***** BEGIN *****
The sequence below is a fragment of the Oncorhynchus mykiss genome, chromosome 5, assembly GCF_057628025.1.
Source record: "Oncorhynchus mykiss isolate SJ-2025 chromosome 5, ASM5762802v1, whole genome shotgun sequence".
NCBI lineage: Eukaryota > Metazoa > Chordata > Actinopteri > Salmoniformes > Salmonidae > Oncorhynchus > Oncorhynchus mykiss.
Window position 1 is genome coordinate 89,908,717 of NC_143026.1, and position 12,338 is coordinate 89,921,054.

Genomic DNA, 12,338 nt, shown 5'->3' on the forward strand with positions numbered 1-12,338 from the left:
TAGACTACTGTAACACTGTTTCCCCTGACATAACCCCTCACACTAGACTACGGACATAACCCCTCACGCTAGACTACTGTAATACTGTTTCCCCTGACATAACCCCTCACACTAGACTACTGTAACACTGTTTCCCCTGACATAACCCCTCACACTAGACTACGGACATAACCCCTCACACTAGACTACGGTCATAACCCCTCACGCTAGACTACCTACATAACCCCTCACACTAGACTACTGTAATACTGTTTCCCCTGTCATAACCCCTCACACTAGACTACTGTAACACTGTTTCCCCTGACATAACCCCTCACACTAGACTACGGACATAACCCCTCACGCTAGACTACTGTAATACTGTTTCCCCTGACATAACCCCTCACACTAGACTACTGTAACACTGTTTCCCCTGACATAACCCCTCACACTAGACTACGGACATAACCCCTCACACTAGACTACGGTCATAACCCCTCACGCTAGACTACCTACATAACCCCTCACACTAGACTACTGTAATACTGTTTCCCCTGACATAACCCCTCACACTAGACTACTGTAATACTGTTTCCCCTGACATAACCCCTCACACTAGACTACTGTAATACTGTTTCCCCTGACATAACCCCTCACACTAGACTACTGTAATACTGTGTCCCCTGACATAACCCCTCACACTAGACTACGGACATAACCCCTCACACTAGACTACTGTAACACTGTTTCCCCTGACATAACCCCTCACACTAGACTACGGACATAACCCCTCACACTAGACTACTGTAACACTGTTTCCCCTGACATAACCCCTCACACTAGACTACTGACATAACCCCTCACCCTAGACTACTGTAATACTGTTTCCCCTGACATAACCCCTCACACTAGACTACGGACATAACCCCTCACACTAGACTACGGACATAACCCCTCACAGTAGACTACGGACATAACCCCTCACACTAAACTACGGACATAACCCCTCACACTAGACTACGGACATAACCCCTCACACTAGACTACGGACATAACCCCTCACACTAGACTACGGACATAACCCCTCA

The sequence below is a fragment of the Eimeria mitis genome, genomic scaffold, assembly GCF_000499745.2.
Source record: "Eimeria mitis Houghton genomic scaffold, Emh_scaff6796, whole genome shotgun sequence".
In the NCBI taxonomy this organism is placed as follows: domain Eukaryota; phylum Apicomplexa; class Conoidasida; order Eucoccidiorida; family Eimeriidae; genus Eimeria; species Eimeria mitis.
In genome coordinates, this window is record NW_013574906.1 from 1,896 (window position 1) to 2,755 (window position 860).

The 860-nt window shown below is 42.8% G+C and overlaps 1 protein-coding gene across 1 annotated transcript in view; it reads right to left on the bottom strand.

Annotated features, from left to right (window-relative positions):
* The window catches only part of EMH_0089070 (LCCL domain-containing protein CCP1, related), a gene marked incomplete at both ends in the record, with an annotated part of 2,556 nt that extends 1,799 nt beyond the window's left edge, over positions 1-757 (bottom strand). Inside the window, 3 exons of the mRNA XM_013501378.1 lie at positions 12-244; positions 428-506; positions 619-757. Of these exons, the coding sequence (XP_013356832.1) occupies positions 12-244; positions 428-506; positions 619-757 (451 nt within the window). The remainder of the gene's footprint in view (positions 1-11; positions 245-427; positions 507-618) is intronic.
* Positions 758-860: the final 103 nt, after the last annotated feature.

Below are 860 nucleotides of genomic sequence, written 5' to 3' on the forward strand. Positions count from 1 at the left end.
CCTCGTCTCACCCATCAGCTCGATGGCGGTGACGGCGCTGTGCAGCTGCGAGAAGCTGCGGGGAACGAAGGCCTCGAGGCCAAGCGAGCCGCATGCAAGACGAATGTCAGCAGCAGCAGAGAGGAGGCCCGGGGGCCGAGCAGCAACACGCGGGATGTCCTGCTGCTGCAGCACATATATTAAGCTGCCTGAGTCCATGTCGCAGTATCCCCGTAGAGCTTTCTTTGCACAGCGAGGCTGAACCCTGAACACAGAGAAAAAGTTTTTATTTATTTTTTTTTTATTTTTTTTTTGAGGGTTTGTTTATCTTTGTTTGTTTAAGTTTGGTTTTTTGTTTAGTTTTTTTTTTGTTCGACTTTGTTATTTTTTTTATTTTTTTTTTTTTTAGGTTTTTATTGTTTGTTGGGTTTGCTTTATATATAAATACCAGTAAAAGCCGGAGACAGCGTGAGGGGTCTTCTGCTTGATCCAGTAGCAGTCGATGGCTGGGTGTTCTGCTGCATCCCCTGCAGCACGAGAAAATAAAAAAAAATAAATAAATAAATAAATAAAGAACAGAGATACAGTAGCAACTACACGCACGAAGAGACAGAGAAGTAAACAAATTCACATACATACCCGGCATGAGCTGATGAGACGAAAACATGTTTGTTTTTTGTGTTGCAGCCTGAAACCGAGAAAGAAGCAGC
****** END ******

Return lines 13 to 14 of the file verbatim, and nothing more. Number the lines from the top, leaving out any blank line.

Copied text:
* The window catches only part of EMH_0089070 (LCCL domain-containing protein CCP1, related), a gene marked incomplete at both ends in the record, with an annotated part of 2,556 nt that extends 1,799 nt beyond the window's left edge, over positions 1-757 (bottom strand). Inside the window, 3 exons of the mRNA XM_013501378.1 lie at positions 12-244; positions 428-506; positions 619-757. Of these exons, the coding sequence (XP_013356832.1) occupies positions 12-244; positions 428-506; positions 619-757 (451 nt within the window). The remainder of the gene's footprint in view (positions 1-11; positions 245-427; positions 507-618) is intronic.
* Positions 758-860: the final 103 nt, after the last annotated feature.